Lauren Liss: Internally, it was important to us. We’ve seen a lot of leaks in the past. We wanted to make sure we had the right product and that we were able to introduce to our consumers at the right time – and in the right way. I’m excited by that.
We saw some guesses at some points, but nobody had it. It was a surprise in a good way.
Other, less generous premium travel credit cards with higher annual fees have lost money. You’re giving $300 in travel credits out a year for a card with a $395 annual fee. How does that work long-term?
Lauren Liss: We can’t share as much on the actual economics of the card, but we’ve spent a lot of time on it. We wanted to ensure it was a great product for us and a great product for our customers. We’re feeling really strong on it.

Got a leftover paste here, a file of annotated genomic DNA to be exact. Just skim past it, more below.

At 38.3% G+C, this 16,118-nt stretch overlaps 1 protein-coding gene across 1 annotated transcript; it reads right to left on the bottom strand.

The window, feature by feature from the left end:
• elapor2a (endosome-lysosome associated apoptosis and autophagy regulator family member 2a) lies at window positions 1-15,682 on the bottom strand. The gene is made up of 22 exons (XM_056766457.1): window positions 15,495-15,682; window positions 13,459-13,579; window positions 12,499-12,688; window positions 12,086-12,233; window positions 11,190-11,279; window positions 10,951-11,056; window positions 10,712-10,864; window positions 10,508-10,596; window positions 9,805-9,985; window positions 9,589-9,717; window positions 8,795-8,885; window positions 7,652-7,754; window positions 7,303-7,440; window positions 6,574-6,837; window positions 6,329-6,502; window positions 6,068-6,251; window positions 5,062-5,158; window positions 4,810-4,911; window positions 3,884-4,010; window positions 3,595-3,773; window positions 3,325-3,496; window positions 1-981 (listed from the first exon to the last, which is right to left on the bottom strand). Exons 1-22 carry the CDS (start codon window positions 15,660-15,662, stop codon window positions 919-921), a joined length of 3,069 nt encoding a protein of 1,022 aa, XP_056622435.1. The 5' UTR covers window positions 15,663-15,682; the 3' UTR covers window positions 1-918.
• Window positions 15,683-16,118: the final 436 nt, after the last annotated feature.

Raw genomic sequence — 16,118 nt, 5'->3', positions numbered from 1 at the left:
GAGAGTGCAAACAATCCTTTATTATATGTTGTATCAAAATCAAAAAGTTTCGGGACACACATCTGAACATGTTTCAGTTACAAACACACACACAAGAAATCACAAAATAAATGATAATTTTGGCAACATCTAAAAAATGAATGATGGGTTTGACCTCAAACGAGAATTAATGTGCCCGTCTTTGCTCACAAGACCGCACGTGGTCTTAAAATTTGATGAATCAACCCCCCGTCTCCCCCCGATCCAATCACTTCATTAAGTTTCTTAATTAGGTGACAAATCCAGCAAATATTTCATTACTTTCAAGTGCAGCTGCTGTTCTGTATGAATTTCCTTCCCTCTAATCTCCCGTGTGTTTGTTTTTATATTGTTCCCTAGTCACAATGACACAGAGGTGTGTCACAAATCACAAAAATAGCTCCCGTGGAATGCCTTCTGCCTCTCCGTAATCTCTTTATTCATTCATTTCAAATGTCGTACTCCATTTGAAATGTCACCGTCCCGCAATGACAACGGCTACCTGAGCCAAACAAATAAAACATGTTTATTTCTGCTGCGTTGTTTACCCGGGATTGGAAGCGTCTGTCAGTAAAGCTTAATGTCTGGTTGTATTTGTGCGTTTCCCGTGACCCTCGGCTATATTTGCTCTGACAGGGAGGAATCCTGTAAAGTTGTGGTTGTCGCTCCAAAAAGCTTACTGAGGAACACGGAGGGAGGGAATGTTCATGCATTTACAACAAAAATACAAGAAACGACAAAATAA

And I’d say, this isn’t the end. We will continue to add really great features and partnerships and benefits to the card as we go along – and listen to feedback from our customers as it comes to market.
Some small questions. Depending on which card is in your wallet, some Priority Pass memberships no longer give travelers access to airport restaurants. What about the Venture X?
Katie Swegle: You have access to all lounges in the network, and that includes the restaurants.
Allowing Venture X cardholders to add up to four authorized users who can then access lounges and get other benefits is incredibly generous. What restrictions are there on that?
Katie Swegle: It has to be the same home address.
For the $300 travel credit on purchases through the portal, do you earn 5x to 10x right away? Or not until you’ve expended that credit?
Lauren Liss: You still earn it on the credit. I think what was important to us here was no asterisks, no gotchas.
When will the 100,000-point and $200 homestay credit offer end? And where will it go from there?
Lauren Liss: We don’t have an end date in mind right now. It’s something that we’re really excited to have at launch.